Homebuyer Buzz: Homebuyers Happy with Pandemic Home Purchases
June 1, 2021
Homebuyer Buzz is our monthly round-up of news stories related to the latest in homebuying trends — from the evolving wants of homebuyers to design news and more.
“If it bleeds, it leads,” is how the saying goes, but a Realtor.com survey is cautioning against falling for negative headlines about widespread homebuyers' remorse. Instead, they found most buyers who purchased during the pandemic are satisfied with their decision. Meanwhile, we also check in on millennials once again and explore the connection between the housing and electronics market.
Forget the headlines about pressured buyers
Most homebuyers are happy with their pandemic home purchases. A recent realtor.com survey found that 71 percent of homeowners who purchased during the pandemic believe they made a good decision and 75 percent said their home was a good fit for them. Many expressed that they wish they had purchased sooner, while three-quarters said they had already been planning to buy before the pandemic. Approximately 1,000 people took part in the survey. [Realtor.com]
Buyers crave community (and more are pushing back on pricing)
Priorities for today’s homebuyers are highlighted in new report, with community top among them. The 2021 Homebuyer Insights Report from Bank of America found that homebuyers want to feel a sense of belonging in their neighborhoods. The finding is true across all generations, though younger generations believe it’s more important. Buyers also want more space and smart home technology—both desires ramped up by the coronavirus. [Constructech]
More builders are reporting push back from buyers. Zonda’s latest builder survey is revealing that more homebuyers are pushing back against current new-home market conditions. In their survey, 40 percent of builders reported hesitancy from buyers as an operational challenge. [Builder]
(Even) more on millennials
The pandemic’s unexpected effect on millennials. While the pandemic accelerated homebuying for nearly half of millennial home shoppers, there were some notable challenges. Namely, according to a survey from Angi, a home improvement referral site, millennials spent a lot of time looking for homes, then had to make multiple offers among bidding wars, only to be pushed into older inventory. Many buyers also exceeded their budgets and had to navigate unexpected renovation needs. The survey found that 46 percent of respondents went over budget on reno work. [Realtor.com]
One-third of millennial homebuyers plan to use extra pandemic savings to make a down payment. A recent Redfin survey found that 31 percent of millennial homebuyers are planning to use the extra money saved during the pandemic to help meet a down payment. Though many industries were deeply impacted by the pandemic, millennials who were able to keep their jobs were able to save significantly on money typically spent on restricted travel and in-person activities. The survey also found that one-third of buyers are planning to buy sooner than expected, while another one-third are going to buy later than expected. [Redfin]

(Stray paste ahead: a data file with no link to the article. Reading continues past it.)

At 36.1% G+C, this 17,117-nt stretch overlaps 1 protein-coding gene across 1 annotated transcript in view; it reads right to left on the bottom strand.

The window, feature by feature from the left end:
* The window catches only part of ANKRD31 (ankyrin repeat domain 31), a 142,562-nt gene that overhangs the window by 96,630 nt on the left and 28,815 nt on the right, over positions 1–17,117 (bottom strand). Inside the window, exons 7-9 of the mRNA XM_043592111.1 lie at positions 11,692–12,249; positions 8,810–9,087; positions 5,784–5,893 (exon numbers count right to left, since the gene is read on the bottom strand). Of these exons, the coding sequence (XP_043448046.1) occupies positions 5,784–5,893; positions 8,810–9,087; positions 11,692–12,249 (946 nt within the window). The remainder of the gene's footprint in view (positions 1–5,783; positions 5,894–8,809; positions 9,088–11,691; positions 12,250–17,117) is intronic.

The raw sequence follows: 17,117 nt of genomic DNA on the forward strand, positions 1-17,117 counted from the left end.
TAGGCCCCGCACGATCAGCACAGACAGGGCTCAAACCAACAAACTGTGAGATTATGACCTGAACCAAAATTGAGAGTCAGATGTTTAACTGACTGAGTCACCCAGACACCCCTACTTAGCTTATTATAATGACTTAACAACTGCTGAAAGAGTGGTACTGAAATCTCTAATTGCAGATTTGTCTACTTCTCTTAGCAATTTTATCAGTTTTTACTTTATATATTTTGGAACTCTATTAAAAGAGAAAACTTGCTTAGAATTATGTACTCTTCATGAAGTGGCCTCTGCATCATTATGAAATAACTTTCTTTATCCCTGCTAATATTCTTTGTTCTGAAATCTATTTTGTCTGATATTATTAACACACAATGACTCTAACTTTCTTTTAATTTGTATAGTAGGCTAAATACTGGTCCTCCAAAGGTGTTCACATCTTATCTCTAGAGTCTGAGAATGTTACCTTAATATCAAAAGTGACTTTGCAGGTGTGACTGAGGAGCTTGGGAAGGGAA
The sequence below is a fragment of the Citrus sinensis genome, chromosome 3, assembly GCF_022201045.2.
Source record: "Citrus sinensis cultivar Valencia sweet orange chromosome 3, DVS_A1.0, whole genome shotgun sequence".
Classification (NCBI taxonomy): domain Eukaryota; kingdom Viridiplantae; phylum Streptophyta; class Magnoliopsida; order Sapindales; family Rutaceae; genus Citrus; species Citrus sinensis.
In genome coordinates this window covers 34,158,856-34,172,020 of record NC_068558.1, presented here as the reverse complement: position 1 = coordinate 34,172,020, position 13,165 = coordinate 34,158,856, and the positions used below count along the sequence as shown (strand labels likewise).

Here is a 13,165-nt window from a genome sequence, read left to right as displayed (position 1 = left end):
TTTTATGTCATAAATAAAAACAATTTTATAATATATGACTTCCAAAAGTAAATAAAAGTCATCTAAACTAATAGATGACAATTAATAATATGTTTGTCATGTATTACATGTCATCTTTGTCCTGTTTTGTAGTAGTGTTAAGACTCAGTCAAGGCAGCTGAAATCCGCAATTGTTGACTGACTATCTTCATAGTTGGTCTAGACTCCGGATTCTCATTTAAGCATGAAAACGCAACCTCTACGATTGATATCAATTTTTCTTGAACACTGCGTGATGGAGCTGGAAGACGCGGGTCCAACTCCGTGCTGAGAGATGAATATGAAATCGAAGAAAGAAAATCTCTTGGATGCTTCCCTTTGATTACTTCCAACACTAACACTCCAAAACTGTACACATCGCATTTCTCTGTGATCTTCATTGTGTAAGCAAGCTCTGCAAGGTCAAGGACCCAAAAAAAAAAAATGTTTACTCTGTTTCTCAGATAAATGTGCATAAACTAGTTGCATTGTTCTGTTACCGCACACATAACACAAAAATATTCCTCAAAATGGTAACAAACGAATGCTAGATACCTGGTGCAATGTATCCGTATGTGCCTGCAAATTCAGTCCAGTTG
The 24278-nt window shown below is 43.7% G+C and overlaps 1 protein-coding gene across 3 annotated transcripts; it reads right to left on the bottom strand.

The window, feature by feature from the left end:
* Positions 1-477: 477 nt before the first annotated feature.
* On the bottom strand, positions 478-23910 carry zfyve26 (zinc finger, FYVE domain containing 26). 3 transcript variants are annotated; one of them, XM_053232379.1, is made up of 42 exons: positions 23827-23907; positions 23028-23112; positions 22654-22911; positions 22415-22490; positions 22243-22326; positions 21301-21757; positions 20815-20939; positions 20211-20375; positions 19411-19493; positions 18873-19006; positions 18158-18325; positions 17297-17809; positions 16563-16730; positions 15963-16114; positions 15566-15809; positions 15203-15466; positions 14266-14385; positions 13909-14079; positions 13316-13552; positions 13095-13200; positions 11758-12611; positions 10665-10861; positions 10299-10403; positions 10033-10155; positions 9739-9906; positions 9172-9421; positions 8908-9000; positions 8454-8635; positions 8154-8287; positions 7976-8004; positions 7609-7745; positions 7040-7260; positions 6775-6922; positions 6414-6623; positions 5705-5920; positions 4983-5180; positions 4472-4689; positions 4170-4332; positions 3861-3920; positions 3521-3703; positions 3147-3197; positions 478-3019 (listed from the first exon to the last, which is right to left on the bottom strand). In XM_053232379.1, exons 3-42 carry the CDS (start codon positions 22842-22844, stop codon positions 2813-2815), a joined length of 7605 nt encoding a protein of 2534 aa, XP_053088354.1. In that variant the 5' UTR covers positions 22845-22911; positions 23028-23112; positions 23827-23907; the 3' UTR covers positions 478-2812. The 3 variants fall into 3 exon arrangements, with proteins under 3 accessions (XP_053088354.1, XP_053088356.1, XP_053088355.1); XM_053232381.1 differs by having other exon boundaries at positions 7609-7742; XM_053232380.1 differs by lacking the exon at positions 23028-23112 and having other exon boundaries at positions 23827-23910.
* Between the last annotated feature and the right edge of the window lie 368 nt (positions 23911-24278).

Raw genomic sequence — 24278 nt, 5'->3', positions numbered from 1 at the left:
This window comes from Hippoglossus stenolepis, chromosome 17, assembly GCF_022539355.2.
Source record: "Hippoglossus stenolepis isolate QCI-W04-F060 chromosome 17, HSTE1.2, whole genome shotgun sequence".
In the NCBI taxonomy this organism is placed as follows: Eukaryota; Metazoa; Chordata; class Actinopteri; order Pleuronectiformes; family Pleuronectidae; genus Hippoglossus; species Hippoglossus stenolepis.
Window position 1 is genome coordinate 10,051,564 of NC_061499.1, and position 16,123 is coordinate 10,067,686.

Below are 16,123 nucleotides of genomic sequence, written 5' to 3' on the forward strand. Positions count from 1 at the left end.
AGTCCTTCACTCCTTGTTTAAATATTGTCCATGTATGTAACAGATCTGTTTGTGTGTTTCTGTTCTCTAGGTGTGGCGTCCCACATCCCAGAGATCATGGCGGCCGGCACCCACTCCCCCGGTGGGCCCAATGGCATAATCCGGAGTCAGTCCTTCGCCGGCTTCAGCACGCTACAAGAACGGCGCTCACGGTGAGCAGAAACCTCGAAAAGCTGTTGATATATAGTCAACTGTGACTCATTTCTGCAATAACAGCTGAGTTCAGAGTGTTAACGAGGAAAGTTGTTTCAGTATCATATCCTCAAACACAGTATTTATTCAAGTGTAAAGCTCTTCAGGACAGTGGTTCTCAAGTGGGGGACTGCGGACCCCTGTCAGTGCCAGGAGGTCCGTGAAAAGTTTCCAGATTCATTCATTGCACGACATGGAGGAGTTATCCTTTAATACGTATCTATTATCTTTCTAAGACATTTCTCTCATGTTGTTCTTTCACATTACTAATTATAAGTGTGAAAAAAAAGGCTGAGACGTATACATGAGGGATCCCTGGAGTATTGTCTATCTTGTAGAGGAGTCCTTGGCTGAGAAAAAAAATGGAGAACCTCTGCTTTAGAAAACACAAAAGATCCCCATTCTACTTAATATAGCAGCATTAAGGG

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Gen Zers are renting
Good Wi-Fi is non-negotiable for Gen Zers. The oldest members of Generation Z are 24, which means they’re ready to rent — and they want high-speed internet access. They also know their way around Google and look for reviews of each community they’re interested in, before viewing virtual tours. Also important: authenticity, including photos of actual apartments ready to rent and not simply the most glamorous spots. Gen Z will also pay for upgrades and appreciate sustainability. [MHN]
Investors scooping up homes
Almost 1-in-7 homes were purchased by investors in Q1. Home purchases by investors rose in the first quarter of 2021 by 2.7 percent on a year-over-year basis. This marks the first period of growth since the pandemic began. Investors purchased about one of every seven homes in the country, which is up from one in 10 homes for the prior three quarters. Investors are able to make cash purchases and then rent out the homes to people priced out of the market. [HousingWire]
Builders are seeing a need for aging-in-place design
New kitchen and bathroom trends are reflecting the way people live today. Interior trends can be slow to change (despite the myriad trends articles), but one home builder is seeing some key styles emerge. In the kitchen, islands are a welcome inclusion, providing people a place to work while having more space for preparing meals at home. The “drawers over doors” movement is also popular for cabinets, where, instead of space overhead, cabinets are installed that provide wide and deep drawers for storing bulky items. Aging in place is also popular for bathroom design and can be seen in handheld shower heads and stylish seat and grab bars. [Business West]
These five trends are defining 2021 home design. 2021 trends include large wooden surfaces — think countertops and flooring — boho gallery walls and warm-colored cabinetry. Bolder colors are also big, including jewel tones and warm paints. Trends on the way out? Neutral colors, open shelving and open-plan kitchens. [MSN]
Housing market fueling electronics market
Demand for TVs has gone up with the hot housing market. Best Buy has reported that the housing market is one of the key reasons the company had strong sales in its fiscal first quarter. As people move into new homes, they’re purchasing appliances and big-screen TVs to start fresh. Online sales and sales at stores open in the last 14 months have grown by 37.2 percent compared to the same period a year ago. [CNBC]